- Associated Press - Thursday, June 9, 2016

BISMARCK, N.D. (AP) - Minot Daily News, Minot, June 8, 2016

FBI provides ND with extra muscle

A visit to North Dakota by the head of the FBI this week was good to see the feds taking a sincere interest in North Dakota.

What was wrong was that it took this long for the Obama administration to react to the type and volume of crime the state’s reservations and other communities in oil country have been facing for years.

FBI Director James Comey was in the state Monday and visited the Fort Berthold Indian Reservation and Williston, and took part in the opening of a new FBI office in Williston meant to beef up the FBI’s presence in western North Dakota.

He heard from tribal leaders and law enforcement officials that drugs and violence are prevalent in their communities.

“It’s no secret that we struggle with the advent of crime, over the past seven or eight years we’ve gotten a little bit desperate,” said Three Affiliated Tribes Chairman Mark Fox. “The excess of crime on Fort Berthold is literally killing our people and tearing our people apart.”

That is sad, unacceptable and, well, downright criminal. American citizens living in fear of thugs when the richest nation in the world has the means to do better.

But one look around the country tells us that North Dakota is not alone. Violence and lawlessness is the news of the day in most cities these days; certainly in the major cities, and in plenty of towns the size of Williston and New Town, too. And Minot.

There is hope, though. However it involves a new administration. Hopefully the next resident of the White House will find a way to shift Washington’s focus more onto domestic issues and less on problems around the world, problems that other countries need to take greater responsibility for.

That said, we are grateful for the extra muscle being provided by the FBI. We sure can use their help and authority to investigate crimes and make arrests.


The Bismarck Tribune, Bismarck, June 8, 2016

Prison right to adopt new approaches

The Department of Corrections and Rehabilitation has been making changes in how it operates the state penitentiary and the early indications of the results are positive.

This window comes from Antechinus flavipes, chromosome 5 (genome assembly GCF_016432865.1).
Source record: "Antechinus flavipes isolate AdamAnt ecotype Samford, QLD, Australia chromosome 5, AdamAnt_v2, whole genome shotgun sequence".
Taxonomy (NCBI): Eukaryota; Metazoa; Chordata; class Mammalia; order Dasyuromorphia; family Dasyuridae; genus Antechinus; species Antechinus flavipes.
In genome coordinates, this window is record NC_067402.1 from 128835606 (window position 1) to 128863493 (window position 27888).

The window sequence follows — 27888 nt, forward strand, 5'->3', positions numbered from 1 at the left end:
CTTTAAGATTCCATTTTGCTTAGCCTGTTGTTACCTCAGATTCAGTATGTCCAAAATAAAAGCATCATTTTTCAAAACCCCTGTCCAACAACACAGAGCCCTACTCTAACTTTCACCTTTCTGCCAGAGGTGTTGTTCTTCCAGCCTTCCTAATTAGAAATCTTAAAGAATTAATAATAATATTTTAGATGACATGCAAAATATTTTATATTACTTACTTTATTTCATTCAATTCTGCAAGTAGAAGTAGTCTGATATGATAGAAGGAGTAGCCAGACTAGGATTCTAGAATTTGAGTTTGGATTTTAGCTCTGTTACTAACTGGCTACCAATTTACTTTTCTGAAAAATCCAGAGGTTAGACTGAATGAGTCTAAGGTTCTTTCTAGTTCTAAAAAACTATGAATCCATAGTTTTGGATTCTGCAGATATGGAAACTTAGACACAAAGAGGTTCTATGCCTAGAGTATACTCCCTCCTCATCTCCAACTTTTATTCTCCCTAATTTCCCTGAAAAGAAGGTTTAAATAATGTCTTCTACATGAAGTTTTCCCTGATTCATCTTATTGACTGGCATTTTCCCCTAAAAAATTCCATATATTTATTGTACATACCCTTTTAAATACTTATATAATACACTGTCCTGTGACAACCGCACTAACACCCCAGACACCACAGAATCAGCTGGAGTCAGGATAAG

In a series of stories Sunday, reporter Caroline Grueskin explained why the prison has been moving away from the use of solitary confinement. Interviews with prison officials and inmates showed how a willingness to explore alternatives to how things have been done for years has prompted major changes.

When additions and renovations were made at the prison seven years ago increasing the size of the solitary confinement cell block, officially known as the administrative segregation unit, was a priority. When completed, the unit was quickly filled and prison officials realized the system wasn’t working. It was chaotic and confining men for long stretches in small cells didn’t improve behavior.

When prison administrators visited a prison in Norway they were intrigued by the idea that prison should be more like the outside. The penitentiary has been working since then to reduce the number of inmates in solitary. This involves changing the approach used by corrections officers to inmates and working to change the behavior of inmates. The motto has become “behave your way in, behave your way out.”

Some may think the prison is going soft, but it isn’t. The prison and most of the jails in the state are full. Officials have been saying for some time that the state can’t build its way out of the problem. We have to find ways to prepare inmates for a return to society. Solitary confinement can add to a prisoner’s attitude problems.

Solitary confinement hasn’t been dropped, but it’s not as quickly used as in the past. Prison officials should be commended for their willingness to adopt new approaches. Changes are going to be necessary or the state could be overwhelmed by corrections’ costs in the future.

This week legislators are being told if no action is taken the cost of contracting beds for the state’s growing prison population will total $485 million through 2025.

That figure doesn’t include building any new prisons, according to Katie Mosehauer, project manager for the Council of State Governments Justice Center, which is working with lawmakers on a study of the corrections system. The Justice Center hopes to help lawmakers decide on action to ease pressure on the prison system while also reducing recidivism rates and improving overall public safety.

The work of the Legislature combined with the steps being taken by prison officials could put North Dakota on the path of solving its prison and jail problems. It’s an effort that needs to succeed.


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